Before Taquan Dean couldn’t get squared on that last second baseline jumper that would have won it in regulation, the Louisville Cardinals scored on — count ’em — nine straight possessions. Even with that, the Cards needed an extra five to close the deal, completing a comeback as lovely as any ever.
Outscoring They Who Shall Ever Be Known As The Pittsnoggles 16-8 in OT for the 93-85 Elite Eight conquest doesn’t come close to revealing just what the Cards needed to do to secure this victory.
Because, with 2:45 left in the 1st, Louisville was down, uh, 20, at 18-38. Continue reading Seedy K’s GameCap: West Virginia
To help combat March Sadness, this is the second of series of recaps of significant games in Cardinal history, contemporaneously rewatched, said freshly minted posts to be presented in the coming weeks as if the games were played the night before. — c d k
Four days short of three years to the date, I’ve got an answer for you, Wayne Duke.
“Absolutely. The Cards most certainly are now.”
Checking out of our hotel in Indy that magical morning after the Cards conquered UCLA for the ’80 NCAA title, my gang was bantering with the Big Ten commissioner.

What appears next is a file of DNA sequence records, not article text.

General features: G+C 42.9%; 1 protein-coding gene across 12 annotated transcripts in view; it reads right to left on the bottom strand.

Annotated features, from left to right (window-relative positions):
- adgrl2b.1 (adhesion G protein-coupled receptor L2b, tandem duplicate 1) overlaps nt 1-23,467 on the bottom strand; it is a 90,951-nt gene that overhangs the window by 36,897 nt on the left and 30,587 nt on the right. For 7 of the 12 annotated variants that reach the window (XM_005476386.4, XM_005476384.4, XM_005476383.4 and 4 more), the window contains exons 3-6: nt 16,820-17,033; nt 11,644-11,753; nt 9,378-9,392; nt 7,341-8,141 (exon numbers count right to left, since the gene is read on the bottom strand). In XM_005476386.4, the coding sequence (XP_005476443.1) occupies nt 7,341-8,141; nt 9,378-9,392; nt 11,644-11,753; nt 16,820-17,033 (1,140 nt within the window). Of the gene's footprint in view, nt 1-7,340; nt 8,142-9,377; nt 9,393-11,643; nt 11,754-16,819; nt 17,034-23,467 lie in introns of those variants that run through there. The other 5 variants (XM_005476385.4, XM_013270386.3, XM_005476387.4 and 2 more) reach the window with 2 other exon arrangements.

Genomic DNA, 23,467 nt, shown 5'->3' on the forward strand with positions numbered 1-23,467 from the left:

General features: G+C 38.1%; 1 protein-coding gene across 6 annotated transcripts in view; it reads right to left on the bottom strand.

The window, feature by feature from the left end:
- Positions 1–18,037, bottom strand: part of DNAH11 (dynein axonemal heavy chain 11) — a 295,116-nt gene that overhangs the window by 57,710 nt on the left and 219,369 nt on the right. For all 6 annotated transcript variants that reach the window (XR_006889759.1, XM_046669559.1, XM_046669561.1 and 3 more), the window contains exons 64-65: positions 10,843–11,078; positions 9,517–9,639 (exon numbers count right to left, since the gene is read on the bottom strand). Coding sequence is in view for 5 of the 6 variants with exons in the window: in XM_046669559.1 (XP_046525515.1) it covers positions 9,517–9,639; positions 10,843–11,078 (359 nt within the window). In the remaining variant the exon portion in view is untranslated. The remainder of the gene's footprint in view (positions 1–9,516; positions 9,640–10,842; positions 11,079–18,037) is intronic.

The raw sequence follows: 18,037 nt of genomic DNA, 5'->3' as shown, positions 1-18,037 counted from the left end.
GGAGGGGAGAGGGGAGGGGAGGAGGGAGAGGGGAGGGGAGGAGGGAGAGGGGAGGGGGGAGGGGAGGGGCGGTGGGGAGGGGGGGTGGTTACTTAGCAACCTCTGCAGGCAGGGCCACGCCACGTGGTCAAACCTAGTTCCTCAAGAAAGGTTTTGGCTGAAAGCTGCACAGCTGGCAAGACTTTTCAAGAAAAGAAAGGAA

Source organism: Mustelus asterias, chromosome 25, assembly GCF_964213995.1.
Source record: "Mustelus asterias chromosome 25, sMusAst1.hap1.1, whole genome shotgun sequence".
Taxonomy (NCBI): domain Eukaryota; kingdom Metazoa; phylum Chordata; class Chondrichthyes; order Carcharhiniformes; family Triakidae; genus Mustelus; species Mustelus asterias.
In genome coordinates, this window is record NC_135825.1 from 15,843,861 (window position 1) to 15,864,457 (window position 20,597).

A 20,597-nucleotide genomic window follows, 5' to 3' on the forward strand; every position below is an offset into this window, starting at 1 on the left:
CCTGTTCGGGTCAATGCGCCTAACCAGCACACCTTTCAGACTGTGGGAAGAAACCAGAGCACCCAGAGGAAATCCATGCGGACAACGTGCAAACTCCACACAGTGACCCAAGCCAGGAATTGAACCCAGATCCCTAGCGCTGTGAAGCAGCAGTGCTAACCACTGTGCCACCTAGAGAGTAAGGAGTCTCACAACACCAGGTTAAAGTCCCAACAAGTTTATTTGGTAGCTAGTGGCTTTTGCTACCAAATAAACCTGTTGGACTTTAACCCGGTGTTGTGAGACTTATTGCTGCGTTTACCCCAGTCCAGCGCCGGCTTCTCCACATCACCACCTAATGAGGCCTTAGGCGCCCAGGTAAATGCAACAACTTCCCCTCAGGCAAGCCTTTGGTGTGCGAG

“Sure, you’re #1 in the country,” he kidded with an understanding of the lay of the land in the Dark and Bloody Ground of the Commonwealth, “but will you be #1 when you get back home in Kentucky?”
“Well, Wayne, there’s no question today.”
In a packed, intense and loud Stokely Athletic Center yesterday in Knoxville, the Louisville Cardinals, second fiddle in the minds of Big Blue fans for decades, heck forever, moved the b-ball capitol of the commonwealth 75 miles west from the Lexington to Louisville. Continue reading Louisville CardFile: Kentucky
When I was a kid I made up a basketball game played with dice.
I’d play out the games, while announcing them. During the LIT, I’d hand print out the bracket and play out the whole tourney. Somehow the Atherton Rebels, where my brother was, and I’d knew I’d attend years later, somehow would more often than not get a friendly roll of the dice.